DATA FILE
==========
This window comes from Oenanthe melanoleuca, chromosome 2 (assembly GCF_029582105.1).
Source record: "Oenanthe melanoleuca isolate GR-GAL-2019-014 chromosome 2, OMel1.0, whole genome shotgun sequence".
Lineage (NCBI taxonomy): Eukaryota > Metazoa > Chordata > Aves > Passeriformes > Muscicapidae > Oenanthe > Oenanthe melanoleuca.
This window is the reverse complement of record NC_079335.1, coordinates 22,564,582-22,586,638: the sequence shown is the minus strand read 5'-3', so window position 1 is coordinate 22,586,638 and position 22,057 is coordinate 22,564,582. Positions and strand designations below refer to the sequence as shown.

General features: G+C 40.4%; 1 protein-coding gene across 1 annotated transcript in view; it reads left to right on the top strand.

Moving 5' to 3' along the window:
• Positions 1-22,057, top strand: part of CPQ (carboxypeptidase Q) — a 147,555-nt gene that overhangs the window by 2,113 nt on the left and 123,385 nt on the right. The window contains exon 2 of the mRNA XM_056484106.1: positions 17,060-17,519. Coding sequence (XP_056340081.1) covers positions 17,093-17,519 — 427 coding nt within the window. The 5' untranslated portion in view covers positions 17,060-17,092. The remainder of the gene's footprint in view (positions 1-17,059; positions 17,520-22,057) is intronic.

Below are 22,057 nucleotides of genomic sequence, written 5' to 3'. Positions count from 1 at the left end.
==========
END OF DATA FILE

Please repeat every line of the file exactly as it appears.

This window comes from Oenanthe melanoleuca, chromosome 2 (assembly GCF_029582105.1).
Source record: "Oenanthe melanoleuca isolate GR-GAL-2019-014 chromosome 2, OMel1.0, whole genome shotgun sequence".
Lineage (NCBI taxonomy): Eukaryota > Metazoa > Chordata > Aves > Passeriformes > Muscicapidae > Oenanthe > Oenanthe melanoleuca.
This window is the reverse complement of record NC_079335.1, coordinates 22,564,582-22,586,638: the sequence shown is the minus strand read 5'-3', so window position 1 is coordinate 22,586,638 and position 22,057 is coordinate 22,564,582. Positions and strand designations below refer to the sequence as shown.

General features: G+C 40.4%; 1 protein-coding gene across 1 annotated transcript in view; it reads left to right on the top strand.

Moving 5' to 3' along the window:
• Positions 1-22,057, top strand: part of CPQ (carboxypeptidase Q) — a 147,555-nt gene that overhangs the window by 2,113 nt on the left and 123,385 nt on the right. The window contains exon 2 of the mRNA XM_056484106.1: positions 17,060-17,519. Coding sequence (XP_056340081.1) covers positions 17,093-17,519 — 427 coding nt within the window. The 5' untranslated portion in view covers positions 17,060-17,092. The remainder of the gene's footprint in view (positions 1-17,059; positions 17,520-22,057) is intronic.

Below are 22,057 nucleotides of genomic sequence, written 5' to 3'. Positions count from 1 at the left end.